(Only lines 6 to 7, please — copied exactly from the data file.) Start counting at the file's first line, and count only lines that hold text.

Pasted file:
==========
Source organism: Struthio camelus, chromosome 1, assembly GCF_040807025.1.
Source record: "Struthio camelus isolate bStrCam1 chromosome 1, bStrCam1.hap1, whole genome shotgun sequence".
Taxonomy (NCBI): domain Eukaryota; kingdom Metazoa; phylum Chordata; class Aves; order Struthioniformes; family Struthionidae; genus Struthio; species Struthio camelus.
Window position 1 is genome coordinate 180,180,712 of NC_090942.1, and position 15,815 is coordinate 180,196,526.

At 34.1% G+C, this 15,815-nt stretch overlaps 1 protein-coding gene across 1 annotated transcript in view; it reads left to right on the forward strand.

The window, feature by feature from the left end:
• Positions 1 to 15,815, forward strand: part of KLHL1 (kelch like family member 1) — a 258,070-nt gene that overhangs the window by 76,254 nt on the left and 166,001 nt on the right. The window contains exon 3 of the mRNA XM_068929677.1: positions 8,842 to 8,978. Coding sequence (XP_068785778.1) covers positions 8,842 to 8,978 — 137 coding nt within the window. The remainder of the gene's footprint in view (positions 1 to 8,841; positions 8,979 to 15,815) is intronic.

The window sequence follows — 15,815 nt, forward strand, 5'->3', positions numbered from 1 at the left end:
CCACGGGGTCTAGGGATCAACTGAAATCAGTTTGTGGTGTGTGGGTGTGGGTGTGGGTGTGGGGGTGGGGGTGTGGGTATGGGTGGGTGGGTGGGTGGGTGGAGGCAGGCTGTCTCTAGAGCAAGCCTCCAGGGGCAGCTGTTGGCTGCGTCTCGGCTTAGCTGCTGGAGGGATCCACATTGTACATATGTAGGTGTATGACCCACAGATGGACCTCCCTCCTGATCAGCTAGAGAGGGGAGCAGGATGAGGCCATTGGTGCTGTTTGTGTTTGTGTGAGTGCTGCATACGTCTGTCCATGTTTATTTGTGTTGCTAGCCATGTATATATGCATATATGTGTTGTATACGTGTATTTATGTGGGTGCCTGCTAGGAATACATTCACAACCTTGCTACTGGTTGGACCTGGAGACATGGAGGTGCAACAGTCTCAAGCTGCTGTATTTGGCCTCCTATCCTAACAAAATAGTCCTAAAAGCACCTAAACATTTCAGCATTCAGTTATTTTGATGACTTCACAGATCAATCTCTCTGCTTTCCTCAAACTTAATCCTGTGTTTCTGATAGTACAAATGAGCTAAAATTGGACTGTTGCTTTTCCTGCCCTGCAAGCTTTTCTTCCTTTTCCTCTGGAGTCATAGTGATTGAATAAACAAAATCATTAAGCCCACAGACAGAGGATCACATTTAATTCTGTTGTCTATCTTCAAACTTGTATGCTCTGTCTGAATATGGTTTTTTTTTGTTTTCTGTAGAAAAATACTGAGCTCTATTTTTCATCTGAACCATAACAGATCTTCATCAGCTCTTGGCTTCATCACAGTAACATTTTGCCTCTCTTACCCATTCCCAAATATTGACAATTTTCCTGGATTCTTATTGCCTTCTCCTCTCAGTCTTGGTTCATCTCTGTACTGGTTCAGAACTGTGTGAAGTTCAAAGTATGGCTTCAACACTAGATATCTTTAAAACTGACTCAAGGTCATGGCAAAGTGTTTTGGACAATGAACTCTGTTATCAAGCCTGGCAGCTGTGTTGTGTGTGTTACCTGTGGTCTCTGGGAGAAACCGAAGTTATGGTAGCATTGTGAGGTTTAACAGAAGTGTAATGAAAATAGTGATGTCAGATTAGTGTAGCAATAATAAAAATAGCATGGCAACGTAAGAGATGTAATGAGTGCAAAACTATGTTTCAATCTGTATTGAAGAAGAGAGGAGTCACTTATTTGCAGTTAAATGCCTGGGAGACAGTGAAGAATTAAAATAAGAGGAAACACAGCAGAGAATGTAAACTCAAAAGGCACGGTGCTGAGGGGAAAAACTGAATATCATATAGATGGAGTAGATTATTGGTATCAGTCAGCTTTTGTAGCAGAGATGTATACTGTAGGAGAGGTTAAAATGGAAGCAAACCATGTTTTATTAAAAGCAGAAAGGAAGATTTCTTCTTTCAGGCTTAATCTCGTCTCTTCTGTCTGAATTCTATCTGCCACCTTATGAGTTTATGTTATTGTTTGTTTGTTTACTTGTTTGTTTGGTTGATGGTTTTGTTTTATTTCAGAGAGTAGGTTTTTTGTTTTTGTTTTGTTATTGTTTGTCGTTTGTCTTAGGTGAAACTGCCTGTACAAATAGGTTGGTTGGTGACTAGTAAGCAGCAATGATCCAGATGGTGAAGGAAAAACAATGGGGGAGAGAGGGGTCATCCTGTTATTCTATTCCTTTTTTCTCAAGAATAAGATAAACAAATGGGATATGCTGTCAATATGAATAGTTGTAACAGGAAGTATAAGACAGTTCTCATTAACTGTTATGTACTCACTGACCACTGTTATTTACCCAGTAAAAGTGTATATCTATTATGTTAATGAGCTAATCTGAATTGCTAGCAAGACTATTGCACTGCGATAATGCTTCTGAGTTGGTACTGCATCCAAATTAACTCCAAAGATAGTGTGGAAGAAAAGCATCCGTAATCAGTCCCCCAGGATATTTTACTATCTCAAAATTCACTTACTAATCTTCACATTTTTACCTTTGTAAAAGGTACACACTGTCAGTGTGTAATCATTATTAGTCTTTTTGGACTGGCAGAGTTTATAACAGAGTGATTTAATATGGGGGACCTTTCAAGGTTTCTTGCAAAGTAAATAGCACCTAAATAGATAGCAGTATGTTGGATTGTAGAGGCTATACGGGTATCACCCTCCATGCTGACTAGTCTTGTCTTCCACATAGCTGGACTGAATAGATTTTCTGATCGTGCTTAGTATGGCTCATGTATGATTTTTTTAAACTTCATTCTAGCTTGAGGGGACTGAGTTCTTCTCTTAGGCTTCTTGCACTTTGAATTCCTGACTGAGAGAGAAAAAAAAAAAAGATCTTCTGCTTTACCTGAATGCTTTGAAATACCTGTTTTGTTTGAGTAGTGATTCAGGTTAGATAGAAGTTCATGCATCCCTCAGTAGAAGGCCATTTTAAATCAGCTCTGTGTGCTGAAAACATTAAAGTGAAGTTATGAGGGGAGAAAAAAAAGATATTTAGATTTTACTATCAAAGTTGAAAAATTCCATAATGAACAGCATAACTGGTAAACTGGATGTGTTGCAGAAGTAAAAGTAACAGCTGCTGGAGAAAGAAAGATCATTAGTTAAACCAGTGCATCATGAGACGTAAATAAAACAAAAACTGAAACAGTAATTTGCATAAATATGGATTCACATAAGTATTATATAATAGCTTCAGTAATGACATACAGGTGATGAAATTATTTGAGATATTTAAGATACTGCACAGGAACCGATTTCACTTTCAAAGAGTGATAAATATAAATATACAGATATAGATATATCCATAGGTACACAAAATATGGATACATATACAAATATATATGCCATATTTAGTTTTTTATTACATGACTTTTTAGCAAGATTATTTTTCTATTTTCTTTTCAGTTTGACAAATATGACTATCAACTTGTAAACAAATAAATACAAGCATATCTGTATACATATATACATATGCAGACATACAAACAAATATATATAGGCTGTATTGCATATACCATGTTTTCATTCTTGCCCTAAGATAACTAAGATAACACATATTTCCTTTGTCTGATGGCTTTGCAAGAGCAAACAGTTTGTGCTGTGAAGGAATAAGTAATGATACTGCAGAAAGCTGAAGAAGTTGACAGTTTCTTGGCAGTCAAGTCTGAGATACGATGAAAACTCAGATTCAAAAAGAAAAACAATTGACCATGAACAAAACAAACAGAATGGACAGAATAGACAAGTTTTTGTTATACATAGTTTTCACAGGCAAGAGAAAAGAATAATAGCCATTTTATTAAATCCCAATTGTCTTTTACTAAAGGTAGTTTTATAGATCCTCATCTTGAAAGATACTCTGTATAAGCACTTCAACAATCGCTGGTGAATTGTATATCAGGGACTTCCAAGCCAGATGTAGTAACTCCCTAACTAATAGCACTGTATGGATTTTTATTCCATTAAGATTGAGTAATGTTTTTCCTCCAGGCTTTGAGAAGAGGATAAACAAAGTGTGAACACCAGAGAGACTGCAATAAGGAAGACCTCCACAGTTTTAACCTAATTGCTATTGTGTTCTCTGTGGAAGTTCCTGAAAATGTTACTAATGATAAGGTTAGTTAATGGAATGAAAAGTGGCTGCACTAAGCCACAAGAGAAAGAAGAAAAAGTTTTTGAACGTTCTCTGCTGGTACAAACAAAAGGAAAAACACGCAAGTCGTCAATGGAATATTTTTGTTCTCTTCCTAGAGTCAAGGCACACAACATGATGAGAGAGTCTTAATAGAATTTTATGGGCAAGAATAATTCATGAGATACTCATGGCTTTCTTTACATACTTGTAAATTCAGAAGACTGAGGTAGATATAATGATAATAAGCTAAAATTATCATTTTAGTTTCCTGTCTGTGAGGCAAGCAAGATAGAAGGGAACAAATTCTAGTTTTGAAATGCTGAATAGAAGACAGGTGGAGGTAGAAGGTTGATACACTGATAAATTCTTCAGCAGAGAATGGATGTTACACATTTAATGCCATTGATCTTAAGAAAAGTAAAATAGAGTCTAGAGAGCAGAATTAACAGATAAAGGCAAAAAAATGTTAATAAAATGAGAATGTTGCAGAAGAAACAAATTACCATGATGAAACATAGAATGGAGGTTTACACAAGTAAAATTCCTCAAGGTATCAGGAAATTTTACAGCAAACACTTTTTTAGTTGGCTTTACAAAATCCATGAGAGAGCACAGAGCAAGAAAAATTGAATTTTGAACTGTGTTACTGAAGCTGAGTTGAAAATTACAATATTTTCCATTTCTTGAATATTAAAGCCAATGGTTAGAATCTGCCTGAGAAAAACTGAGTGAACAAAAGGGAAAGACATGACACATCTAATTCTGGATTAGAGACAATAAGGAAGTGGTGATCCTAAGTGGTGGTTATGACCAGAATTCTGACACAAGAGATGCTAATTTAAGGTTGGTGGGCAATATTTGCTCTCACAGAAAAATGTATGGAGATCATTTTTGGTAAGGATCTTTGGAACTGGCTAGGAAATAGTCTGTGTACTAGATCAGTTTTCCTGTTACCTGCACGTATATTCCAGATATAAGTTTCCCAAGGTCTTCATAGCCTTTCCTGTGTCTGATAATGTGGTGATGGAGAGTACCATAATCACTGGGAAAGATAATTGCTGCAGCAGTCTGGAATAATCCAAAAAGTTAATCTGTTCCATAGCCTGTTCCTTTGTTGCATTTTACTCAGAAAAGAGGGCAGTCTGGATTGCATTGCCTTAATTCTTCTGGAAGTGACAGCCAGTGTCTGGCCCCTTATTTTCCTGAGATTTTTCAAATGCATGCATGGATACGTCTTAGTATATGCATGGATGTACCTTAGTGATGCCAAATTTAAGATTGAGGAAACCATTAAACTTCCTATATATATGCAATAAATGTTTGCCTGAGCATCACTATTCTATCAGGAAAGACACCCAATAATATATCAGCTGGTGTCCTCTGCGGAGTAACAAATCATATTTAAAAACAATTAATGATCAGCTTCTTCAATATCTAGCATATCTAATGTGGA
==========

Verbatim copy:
The window, feature by feature from the left end:
• Positions 1 to 15,815, forward strand: part of KLHL1 (kelch like family member 1) — a 258,070-nt gene that overhangs the window by 76,254 nt on the left and 166,001 nt on the right. The window contains exon 3 of the mRNA XM_068929677.1: positions 8,842 to 8,978. Coding sequence (XP_068785778.1) covers positions 8,842 to 8,978 — 137 coding nt within the window. The remainder of the gene's footprint in view (positions 1 to 8,841; positions 8,979 to 15,815) is intronic.